Ever since the Blue Angel shut its balcony, there’s been a nervousness in our night time economy.

And it’s not just Static. Ever since the Blue Angel shut its balcony, there’s been a nervousness in our night time economy. A fear of having too much fun, lest the council sides (as it inevitably does) with residents over those who want to actively consume our city.

There is a fear that we, as a cultural barometer, could be far too precious about stuff like this. What does the loss of a music venue really matter? Isn’t this all, in the Big Scheme Of Things just a load of hipsters moaning into their Staropramen?

Well, Liverpool City Council, and Liverpool City Sleepers, let’s remember where we came from.

We came from the underground cellars of the city. We came from the noisy, messy, chaotic and uncompromising sweat boxes of the side streets. It’s this petri dish of sound and culture that we’ve been exporting lucratively for the past fifty years. The Beatles, Erics, Cream, the Kazimier. And it’s why people flock here still. Like it or not, you’d better wake up and smell the Nurofen – making noise is what we’re bloody world class at. It’s our chief export. Silent office blocks ain’t. And we’re sick of apologising for it.

Nothing good will ever come out of the Hilton’s Playground. No salve to save our straitened economic times will ever be born from the (Trinity Mirror lauded) Desperate Scousewives brigade. No young kids will ever get a foot on the ladder working part time in the speculatively chucked up carcasses of our soulless city centre apartment blocks. It’s the bars, the venues, the performance spaces and the clubs that stoke the city’s engines. Tinker with it any more, Munby and Co, and the city’s death will be on your hands.

Peel might come and erect a glass and steel city to the north of Tithebarn Street. Fine. Let them. We approve.

But we are not artists’ impressions. We are not virtual reality walk-throughs. We are not projections on paper.

We are Liverpool. And our place is right here.

We make a noise because we’re alive.

David Lloyd

18 Responses to “Static and Silence: A Tale of Two Cities”

  1. thetrestles

    it’s nothing but bad news. particularly for those who’ll lose work. However, venues have always come and gone (bigger picture; yes the council are a joke, but ain’t they always been?) but it’s the people and players who’ll keep the scene alive. The thing ain’t tangible. It’s in the air. Lots of much-loved venues (and with better sound than Static) have bitten the dust, I still manage to find at least one really good gig a week, lots of times more. Let’s have some perspective. Gutted? Yes. Short sighted? Without a shadow. Disaster? No. We fight on still…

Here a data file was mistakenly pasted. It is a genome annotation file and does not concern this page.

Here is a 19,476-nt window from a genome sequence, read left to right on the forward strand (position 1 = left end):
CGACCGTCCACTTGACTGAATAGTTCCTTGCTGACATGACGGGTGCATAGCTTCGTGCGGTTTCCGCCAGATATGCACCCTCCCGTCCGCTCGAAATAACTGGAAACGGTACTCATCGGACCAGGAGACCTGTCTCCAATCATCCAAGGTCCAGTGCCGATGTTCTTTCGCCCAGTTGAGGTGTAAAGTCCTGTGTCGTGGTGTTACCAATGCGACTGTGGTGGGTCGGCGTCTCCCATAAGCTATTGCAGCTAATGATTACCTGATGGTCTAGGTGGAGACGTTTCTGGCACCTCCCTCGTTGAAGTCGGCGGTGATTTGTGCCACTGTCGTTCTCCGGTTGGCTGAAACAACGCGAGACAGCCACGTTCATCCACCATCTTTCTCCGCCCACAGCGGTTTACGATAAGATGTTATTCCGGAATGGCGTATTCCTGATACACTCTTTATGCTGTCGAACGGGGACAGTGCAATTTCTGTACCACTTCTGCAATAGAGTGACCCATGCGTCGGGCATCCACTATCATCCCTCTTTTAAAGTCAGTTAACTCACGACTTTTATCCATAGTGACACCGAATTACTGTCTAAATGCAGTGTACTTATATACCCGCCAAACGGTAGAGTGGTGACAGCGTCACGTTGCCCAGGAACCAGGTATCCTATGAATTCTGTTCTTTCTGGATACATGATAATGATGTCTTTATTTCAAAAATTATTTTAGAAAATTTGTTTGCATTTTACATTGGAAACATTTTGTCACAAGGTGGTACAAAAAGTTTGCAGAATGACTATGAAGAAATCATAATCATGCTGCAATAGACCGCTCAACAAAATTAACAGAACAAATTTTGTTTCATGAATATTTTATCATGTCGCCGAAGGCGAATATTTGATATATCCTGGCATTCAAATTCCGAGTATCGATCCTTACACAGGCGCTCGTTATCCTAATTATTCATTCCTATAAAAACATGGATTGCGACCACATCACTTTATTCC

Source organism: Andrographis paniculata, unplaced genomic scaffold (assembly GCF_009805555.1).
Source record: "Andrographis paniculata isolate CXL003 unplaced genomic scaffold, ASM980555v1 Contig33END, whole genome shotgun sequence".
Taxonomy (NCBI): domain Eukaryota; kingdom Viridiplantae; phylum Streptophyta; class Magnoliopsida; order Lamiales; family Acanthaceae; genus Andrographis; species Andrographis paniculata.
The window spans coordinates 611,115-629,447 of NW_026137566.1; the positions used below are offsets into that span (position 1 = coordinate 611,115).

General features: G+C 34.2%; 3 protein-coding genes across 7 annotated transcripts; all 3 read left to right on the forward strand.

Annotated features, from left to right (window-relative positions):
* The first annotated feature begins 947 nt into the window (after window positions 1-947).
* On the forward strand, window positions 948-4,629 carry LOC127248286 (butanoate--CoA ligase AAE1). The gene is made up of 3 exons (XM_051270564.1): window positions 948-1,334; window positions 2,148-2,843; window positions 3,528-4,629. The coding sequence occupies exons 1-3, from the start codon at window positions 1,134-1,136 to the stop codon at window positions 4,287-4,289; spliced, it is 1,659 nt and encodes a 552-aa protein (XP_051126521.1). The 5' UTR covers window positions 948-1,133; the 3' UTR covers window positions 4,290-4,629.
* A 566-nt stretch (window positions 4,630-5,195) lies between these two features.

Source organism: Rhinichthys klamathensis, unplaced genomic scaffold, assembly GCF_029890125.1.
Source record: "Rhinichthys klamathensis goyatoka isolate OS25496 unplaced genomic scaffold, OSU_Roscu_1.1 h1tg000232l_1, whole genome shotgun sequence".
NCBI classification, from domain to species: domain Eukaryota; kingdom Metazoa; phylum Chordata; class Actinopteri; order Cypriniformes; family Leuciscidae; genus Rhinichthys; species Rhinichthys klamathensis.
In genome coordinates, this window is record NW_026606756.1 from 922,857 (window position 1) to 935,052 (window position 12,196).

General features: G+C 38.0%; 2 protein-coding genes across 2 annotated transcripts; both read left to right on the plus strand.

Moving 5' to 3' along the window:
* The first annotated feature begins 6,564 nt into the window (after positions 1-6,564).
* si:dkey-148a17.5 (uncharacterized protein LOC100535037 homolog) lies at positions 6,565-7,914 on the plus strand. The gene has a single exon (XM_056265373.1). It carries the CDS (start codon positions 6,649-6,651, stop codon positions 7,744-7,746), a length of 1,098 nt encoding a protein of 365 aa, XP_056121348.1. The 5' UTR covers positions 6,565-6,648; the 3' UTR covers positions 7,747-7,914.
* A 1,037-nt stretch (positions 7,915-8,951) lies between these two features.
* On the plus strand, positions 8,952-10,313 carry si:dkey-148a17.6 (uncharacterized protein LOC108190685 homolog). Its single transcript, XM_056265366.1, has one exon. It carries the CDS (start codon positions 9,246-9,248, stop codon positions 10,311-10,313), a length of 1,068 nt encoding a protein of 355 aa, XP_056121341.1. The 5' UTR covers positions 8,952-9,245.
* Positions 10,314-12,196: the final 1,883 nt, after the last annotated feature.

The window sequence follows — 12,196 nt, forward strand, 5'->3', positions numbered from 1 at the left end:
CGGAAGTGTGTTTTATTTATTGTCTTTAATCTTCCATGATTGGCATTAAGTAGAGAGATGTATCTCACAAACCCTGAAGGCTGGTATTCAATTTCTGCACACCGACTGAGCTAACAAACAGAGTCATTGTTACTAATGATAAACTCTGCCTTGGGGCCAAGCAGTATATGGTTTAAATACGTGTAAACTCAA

2. DeniseWebster

    Too much sacrifice is being made of the old and the traditional side of Liverpool life for the new.  Moving with the times and regeneration is to be applauded but council would be well served to consider what made Liverpool famous on the World Map and secure it’s future.  If not, Liverpool will fade into insignificance.  I must mention that I am not Liverpudlian but chose to marry one and feel very strongly for the city.

  3. Giz a gobble lad

    I’m a resident of L1 and love it here. However, to an extent, I am getting a bit of the noise, music etc etc during the week when I work.
    However, I signed up to that when I decided to live there and loved it, times change, people change. However, rather than complaining and trying to change things, I am simply going to move a little away from it. You can’t move to the city centre for it’s thriving nightlife then whinge about it and attempt to dampen it. It’s not on.

  4. nathmercy

    I think the council could offer Static a small grant to insulate their premises for sound. Not a big job. It would also probably improve the acoustics in the venue.  Really short sighted to just write it off as a bad job.  @staticgallery

  5.  @nathmercy I still think there could have been ways to reduce leakage – even in a corrugated building. Happens all the time with manufacturing plants. 

  6. willbirchall

    The one thing that has always fascinated me about the noise abatement orders in the city centre is who is asking for them?
    You chose to live is a posh flat in the centre of a city…
    Cities are inherently noisy places….
    You are an idiot.

  7. excellent article. i was at the noise debate at static a few weeks back and i think one person hit the nail on the head when he said, “it’s venues like the static that differentiate us from, say, hull.”

  8. Chris N

    Great article David. If we are to remain unique we need to celebrate what differentiates us. I’m all for “mixed use”, but if the beating heart of our city is cut out and replaced by a generic corporate pacemaker, we lose our identity and and can only hope that past glories will keep bringing the tourists in.